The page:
A Roman Catholic Perspective
 Father Peter R. Beaulieu, M.A., S.T.L.


The variety of issues that surround the prospect of dying grow increasingly complex with each passing day. However, the Catholic moral tradition on end-of-life treatment provides a balanced view that both rejects euthanasia and physician-assisted suicide while also encompassing the prospect of refusing burdensome medical treatment. Thus, the Church rejects any activity that directly or intentionally ends your own life or the life of someone else while allowing the refusal or withdrawal of forms of medical treatment that “do not offer a reasonable hope of benefit or [that] entail excessive burden, or impose excessive expense on the family or the community” (ERD, Dir. 57).

Trying to Understand the Christian Meaning of Death

Death is an inevitable part of life after the Fall, but the reality of death was not part of God’s original plan of creation. While certainly God the Father created  Adam and Eve as mere mortals, God had not destined that men and women die; no, death is a consequence of Adam’s sin and contrary to God’s plan. Intentional death is not a solution to life’s difficulties, while the prospect of dying should never be viewed as the ultimate enemy. Moreover, Christ’s death on the cross has destroyed unending death and, so, transformed the curse of death into a blessing. For those who have been baptized into Christ’s death, then, have undergone conformity to the death of the Lord Jesus and have begun an entirely new life that has an eternal dimension to it. In Christian thought, death is once for all—namely, it marks the completion of an earthly pilgrimage and holds out the prospect of eternal life, but there is no second death or reincarnation. Human beings are understood to be embodied spirits—a body and a soul. Each person is the result of human biology and divine ensoulment, wherein God creates the individual soul or spirit. Every decision made cannot be framed merely in earthly terms because the lives of faith-filled people also entail an eternal destiny which might also lead to a heavenly destiny because of the fact of the reality of redemption wrought by Christ.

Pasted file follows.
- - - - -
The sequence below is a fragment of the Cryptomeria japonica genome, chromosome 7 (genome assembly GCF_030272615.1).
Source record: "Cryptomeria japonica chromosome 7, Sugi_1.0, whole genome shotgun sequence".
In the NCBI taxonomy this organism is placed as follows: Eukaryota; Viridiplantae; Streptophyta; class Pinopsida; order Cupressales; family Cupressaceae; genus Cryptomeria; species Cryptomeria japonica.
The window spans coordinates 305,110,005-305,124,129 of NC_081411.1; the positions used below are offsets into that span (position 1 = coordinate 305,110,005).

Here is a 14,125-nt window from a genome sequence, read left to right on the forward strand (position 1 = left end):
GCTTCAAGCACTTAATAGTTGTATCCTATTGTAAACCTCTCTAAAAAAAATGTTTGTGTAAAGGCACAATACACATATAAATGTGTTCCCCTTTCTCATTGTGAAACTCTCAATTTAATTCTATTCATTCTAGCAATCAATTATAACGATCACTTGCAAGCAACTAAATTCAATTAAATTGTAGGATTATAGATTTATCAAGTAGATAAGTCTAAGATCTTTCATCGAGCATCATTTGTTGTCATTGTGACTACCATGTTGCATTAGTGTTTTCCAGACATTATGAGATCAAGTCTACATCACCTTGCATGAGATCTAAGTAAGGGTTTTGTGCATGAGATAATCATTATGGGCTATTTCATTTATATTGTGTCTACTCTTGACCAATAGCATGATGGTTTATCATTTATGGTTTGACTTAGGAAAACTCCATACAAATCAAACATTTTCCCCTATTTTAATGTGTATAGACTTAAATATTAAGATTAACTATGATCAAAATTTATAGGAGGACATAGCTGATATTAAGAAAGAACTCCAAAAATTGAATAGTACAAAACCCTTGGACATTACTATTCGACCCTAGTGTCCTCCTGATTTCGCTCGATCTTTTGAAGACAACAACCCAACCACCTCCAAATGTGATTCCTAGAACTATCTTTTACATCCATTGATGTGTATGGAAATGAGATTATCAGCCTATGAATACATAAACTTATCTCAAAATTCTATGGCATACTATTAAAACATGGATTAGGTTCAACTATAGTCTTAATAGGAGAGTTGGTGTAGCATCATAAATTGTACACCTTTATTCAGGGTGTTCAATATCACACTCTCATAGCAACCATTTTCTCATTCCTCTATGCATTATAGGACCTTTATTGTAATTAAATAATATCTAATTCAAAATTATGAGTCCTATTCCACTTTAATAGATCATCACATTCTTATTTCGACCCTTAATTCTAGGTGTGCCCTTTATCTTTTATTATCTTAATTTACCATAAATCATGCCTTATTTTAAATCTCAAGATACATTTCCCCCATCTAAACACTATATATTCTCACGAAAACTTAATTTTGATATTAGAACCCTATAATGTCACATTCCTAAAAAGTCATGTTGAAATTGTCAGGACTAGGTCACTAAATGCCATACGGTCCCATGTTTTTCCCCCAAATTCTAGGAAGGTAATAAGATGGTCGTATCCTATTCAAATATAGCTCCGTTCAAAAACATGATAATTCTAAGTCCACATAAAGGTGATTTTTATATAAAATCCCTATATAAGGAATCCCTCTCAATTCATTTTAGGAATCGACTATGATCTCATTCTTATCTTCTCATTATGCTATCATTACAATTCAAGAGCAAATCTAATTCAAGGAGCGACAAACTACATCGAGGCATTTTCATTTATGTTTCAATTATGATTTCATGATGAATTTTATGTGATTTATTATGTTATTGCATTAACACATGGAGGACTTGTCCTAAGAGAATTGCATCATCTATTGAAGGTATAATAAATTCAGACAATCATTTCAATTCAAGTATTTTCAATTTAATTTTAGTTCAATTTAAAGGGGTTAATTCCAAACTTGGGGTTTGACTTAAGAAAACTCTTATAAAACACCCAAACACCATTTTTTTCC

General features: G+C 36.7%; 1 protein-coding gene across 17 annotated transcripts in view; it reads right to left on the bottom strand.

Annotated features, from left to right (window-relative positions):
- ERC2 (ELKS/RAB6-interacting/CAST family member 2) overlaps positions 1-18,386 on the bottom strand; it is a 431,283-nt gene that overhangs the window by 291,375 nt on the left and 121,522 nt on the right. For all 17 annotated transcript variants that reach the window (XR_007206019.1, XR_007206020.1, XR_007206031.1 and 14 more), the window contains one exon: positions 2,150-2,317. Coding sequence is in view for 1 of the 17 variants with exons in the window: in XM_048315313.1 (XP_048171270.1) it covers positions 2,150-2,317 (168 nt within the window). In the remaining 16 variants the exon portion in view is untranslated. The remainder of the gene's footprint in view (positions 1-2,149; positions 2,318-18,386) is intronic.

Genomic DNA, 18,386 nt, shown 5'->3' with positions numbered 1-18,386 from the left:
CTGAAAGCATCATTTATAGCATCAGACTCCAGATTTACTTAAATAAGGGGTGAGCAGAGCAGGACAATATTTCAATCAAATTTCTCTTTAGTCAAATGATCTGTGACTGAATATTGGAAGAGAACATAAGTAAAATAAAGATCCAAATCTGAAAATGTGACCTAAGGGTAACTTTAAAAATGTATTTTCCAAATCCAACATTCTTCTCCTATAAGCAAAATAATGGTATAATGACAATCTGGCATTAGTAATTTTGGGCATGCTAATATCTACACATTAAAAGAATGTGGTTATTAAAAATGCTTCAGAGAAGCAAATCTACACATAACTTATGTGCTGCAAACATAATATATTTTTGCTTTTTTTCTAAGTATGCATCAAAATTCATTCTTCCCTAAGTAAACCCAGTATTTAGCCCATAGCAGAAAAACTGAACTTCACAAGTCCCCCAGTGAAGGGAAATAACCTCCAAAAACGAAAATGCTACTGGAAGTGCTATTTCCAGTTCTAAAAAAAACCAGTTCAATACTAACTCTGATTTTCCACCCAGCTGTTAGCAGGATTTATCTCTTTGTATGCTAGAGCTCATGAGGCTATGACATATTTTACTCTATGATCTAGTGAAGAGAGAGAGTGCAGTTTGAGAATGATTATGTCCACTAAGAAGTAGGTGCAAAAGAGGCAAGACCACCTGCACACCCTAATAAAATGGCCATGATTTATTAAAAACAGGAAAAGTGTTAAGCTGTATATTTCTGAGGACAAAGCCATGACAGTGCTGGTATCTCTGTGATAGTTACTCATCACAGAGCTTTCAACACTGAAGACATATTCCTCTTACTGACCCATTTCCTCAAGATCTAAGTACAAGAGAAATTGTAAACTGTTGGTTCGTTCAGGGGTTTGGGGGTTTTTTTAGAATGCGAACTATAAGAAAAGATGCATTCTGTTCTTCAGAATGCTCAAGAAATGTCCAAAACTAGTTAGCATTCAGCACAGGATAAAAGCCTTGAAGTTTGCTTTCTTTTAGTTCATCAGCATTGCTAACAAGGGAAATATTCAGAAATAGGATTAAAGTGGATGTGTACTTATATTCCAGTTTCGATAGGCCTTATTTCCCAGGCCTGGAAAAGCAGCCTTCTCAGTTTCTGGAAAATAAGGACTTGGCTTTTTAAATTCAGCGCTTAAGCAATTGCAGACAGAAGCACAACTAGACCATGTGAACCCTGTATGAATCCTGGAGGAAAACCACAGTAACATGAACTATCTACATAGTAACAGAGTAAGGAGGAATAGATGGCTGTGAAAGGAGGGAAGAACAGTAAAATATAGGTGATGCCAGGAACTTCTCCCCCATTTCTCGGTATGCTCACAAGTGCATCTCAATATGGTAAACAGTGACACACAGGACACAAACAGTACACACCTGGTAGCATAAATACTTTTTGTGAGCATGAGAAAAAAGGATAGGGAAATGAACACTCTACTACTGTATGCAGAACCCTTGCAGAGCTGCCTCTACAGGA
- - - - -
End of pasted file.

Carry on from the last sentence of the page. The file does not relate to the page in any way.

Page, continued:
Spiritual Life and Mortal Life

It is important that the average Catholic understand the crucial relationship and difference between the life of the soul and the mortal life of the body. This complex phenomenon means that the life of the soul is important in deciding about the legitimacy of accepting or refusing a variety of life-saving medical treatments. As both a spiritual and material entity, what might be beneficial to the body could prove to be detrimental to the soul. Many heroic and/or saintly actions have placed bodily health at risk, while yielding great spiritual benefits like holiness of life. But vicarious suffering—freely taking upon oneself the suffering of others—is not mandatory because it is supererogatory. Saintliness and holiness of life is a universal call, but for far too many it is an unattainable goal. The virtuous life lies somewhere along the spectrum between too much and too little. So, there is an enormous difference between mandating the avoidance of sin (i.e., creating a floor below which no one can go) and demanding heroic action (i.e., an unlimited ceiling that always appears too high).

Medical Treatment

As embodied spirits, both spiritual and material, certain medical procedures which could benefit the body may not be required for the soul housed within that body. Bodily health, then, cannot be determined independently from the health of the soul. Moreover, what might fulfill the need of bodily health often can conflict with overall spiritual well-being—the conflict between virtuous living and the demands of bodily health. Spiritually speaking, we are obligated to avoid mortal sin but there can be no moral obligation to practice heroic virtue. Therefore, some medical interventions will save a person’s life but leave the individual so wracked with pain or incapacitated that life after treatment would require heroic efforts and a degree of sanctity few possess. Thus, “to forgo extraordinary or disproportionate means is not the equivalent of suicide or euthanasia; it rather expresses acceptance of the human condition in the face of death” (Evangelium vitae, n.65). Human suffering has meaning, but that position can be maintained without unnecessarily consenting or too quickly demanding that another person undergo such a treatment. Death is not the enemy; mortal sin or eternal separation from God is. Medical treatment can be legitimately rejected based upon the expense or degree of suffering it entails, despite its proven ability to prolong life. Disproportionate treatment—the burdens outweigh the benefits—can be refused or withdrawn.

St. Peregrine
Saint Peregrine (learn more)